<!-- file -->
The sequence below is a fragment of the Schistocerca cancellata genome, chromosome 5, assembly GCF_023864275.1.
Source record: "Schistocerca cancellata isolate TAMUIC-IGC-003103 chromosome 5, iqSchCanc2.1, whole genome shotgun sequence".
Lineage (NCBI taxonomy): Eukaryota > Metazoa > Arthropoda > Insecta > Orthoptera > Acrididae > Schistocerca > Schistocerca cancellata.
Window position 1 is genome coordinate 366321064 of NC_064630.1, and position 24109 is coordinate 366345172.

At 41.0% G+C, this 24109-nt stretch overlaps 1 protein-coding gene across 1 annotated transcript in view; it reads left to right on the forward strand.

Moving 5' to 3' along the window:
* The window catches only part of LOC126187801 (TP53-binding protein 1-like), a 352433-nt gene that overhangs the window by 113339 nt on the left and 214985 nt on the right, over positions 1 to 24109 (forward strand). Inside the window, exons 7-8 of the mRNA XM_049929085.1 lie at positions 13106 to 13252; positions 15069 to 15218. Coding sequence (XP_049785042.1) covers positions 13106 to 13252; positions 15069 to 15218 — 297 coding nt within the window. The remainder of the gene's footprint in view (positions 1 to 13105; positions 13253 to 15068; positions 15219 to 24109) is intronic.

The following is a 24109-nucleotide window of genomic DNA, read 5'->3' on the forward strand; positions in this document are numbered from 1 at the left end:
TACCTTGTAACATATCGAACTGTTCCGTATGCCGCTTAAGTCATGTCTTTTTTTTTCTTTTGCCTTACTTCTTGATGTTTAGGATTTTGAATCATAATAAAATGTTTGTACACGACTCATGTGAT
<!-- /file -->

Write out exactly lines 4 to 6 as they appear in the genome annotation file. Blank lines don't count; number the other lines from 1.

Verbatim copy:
Window position 1 is genome coordinate 366321064 of NC_064630.1, and position 24109 is coordinate 366345172.

At 41.0% G+C, this 24109-nt stretch overlaps 1 protein-coding gene across 1 annotated transcript in view; it reads left to right on the forward strand.

Moving 5' to 3' along the window: